Note: Since the clipping planes are "perpetual" in the drawing while they are On (regardless of your view), you will need to run the 3DCLIP command again to turn Off the Front Clipping Plane.

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Power Tool

Custom Button #12: Circle Command with Diameter

Tool Properties

My students in Angola primarily created engineering drawings, and one of the buttons we added to their tool palette was a button that launched the Circle command and invoked the Diameter option automatically. Here's how that works…

Instructions to Add a Command to a Tool Palette

  1. Open the Tool Palettes window, then go to the Draw palette (tab).
  2. Right-click on Circle, then click Copy.
  3. Go to your customized palette, then click Paste. If you don't have a tool palette of your own, take a look at Michael's Corner, March 2004.
  4. Right-click on the Circle button on your palette, then click Properties.
  5. Change the name to something like Circle / Diameter, then modify the text string as follows:

^C^CCIRCLE;\D;

Here's what the Command String means:
^C^C Cancel; essentially hits the ESC key
CIRCLE   Launches the CIRCLE command
; Press <Enter>
\ Pause while you specify the Center of the circle
D Invokes the Diameter option
  1. You may also want to set the Color, Layer, and Linetype properties for the circle being created.
  2. Click OK to close the Tool Properties dialog box, then see how it works!

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The Odd Spot

BROWSER Command to a Website

Browser

Did you know there was a BROWSER command? I don't know what prompted me to think about this, but I remembered that there was some way to launch a website from the command line… and it was introduced back in A2000i (the "Internet" version).

Instructions to Open a URL from the Command Line

  1. Enter BROWSER at the command line.
  2. Enter the URL and AutoCAD turns control over to your browser software and opens the requested URL.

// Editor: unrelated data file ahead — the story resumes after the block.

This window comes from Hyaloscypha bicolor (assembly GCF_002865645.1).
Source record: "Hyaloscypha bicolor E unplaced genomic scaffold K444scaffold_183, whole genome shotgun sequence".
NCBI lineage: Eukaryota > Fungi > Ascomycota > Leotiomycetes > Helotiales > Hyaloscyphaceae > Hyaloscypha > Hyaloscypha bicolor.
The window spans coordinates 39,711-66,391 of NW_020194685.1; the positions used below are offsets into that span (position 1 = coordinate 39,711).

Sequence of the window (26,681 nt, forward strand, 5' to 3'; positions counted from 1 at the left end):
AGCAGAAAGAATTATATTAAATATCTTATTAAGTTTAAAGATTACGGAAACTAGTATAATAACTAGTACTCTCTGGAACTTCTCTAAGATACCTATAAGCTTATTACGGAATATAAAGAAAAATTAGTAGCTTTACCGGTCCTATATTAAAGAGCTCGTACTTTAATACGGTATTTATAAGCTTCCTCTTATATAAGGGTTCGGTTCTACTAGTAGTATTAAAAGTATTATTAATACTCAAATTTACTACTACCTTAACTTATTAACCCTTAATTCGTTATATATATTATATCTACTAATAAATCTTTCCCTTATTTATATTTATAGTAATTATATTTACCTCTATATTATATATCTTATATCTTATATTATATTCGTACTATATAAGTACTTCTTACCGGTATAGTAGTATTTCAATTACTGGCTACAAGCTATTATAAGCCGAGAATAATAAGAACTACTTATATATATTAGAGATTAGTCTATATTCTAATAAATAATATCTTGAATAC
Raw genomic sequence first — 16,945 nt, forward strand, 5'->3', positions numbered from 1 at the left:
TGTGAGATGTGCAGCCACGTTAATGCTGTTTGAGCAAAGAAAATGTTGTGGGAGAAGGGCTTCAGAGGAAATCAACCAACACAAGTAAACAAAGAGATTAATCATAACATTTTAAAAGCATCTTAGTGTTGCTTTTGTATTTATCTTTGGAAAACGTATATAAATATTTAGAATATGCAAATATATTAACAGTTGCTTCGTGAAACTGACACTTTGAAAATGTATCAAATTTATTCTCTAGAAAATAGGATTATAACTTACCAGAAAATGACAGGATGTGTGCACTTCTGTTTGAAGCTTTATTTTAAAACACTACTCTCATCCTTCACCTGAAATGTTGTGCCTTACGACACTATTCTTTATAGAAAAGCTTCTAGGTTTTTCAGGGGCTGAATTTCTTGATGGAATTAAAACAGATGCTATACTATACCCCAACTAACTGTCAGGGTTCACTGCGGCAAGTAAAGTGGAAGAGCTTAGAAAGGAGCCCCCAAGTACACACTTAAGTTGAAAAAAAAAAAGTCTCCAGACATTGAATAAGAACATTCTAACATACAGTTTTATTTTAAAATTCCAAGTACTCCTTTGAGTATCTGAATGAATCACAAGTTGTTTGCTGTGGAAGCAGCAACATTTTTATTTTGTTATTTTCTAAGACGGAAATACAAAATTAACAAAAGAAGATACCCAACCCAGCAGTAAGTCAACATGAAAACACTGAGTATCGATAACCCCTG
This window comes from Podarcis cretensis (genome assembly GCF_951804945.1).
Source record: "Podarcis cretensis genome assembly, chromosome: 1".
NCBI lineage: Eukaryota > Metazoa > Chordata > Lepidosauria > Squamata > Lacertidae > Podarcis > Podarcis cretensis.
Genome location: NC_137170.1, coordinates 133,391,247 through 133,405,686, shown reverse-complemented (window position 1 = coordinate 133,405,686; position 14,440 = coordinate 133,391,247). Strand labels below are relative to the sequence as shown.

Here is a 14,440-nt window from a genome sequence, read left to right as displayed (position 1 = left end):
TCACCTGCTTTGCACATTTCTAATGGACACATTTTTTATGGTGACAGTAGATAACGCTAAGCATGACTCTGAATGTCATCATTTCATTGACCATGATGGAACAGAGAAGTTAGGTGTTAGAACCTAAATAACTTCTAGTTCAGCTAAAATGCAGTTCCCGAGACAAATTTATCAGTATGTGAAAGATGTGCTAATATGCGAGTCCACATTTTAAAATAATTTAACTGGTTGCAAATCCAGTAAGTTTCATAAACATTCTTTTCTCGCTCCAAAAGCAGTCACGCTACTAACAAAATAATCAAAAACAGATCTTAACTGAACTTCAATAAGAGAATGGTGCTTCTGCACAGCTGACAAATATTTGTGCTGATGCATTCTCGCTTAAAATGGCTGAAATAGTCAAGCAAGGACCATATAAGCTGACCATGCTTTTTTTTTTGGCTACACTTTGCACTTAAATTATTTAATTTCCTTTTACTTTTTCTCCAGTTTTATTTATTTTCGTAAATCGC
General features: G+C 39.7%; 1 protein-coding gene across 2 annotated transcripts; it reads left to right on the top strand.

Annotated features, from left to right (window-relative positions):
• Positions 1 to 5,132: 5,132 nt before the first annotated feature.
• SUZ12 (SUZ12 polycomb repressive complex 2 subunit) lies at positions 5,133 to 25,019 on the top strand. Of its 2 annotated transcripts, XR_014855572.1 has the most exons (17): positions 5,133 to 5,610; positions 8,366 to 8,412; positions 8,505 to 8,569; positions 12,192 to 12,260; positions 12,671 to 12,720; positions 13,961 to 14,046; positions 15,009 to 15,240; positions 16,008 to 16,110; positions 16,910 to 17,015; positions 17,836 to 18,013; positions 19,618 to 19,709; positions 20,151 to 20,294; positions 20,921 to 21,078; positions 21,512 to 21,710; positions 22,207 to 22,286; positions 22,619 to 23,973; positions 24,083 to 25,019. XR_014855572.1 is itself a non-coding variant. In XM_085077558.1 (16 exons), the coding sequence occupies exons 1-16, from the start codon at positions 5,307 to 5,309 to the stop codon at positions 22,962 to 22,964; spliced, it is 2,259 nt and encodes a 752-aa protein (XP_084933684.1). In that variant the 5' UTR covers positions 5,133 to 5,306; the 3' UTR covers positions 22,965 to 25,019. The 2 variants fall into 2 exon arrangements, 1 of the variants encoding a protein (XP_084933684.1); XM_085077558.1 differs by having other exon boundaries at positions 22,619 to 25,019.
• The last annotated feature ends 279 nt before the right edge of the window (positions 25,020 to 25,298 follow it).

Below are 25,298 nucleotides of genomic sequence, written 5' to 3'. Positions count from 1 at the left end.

3. Add that to your palette with a Command String that reads: ^C^CBROWSER;WWW.CADTUTOR.NET

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The Basics

CADTutor Forum & Discussion Forums in AutoCAD Help

Autodesk discussion Groups

Speaking of Internet access, if you haven't been there, our own CADTutor Forum has an informative array of links to topics and threads from Basics thru 3D. This is one of the first places you should investigate or post your questions when you have "issues" with AutoCAD.

HelpWith each new version of AutoCAD, I'm a big proponent of taking a look at the Help offerings. AutoCAD 2010 has a Help button up on the title bar of the application window (I changed F1 to be Quick View Drawings back in the Power Tool of October 2008), and I was pleasantly surprised to see a direct connection to the Autodesk Discussion Group that is displayed directly in the Help window. You will find similar access to the Discussion Group in AutoCAD 2009, too.

Just thought you'd like to know that Help is literally a click away, whether you add a link to the Forum on a button on the tool palette via the BROWSER command, or head for a Discussion Group in Help.

Help options

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Left Field

They Have To Store It Somewhere: Chevron is constructing a new storage tank at their Malongo facility that, when completed, is believed will be the largest storage tank in Africa at 1.2 M barrels.

More video tutorials on the way!

Later this month, as a special treat, we'll be publishing some help videos to accompany Michael's 3DCLIP tutorial. We'll be sure to let you know when they're available if you've signed up for our newsletter.

David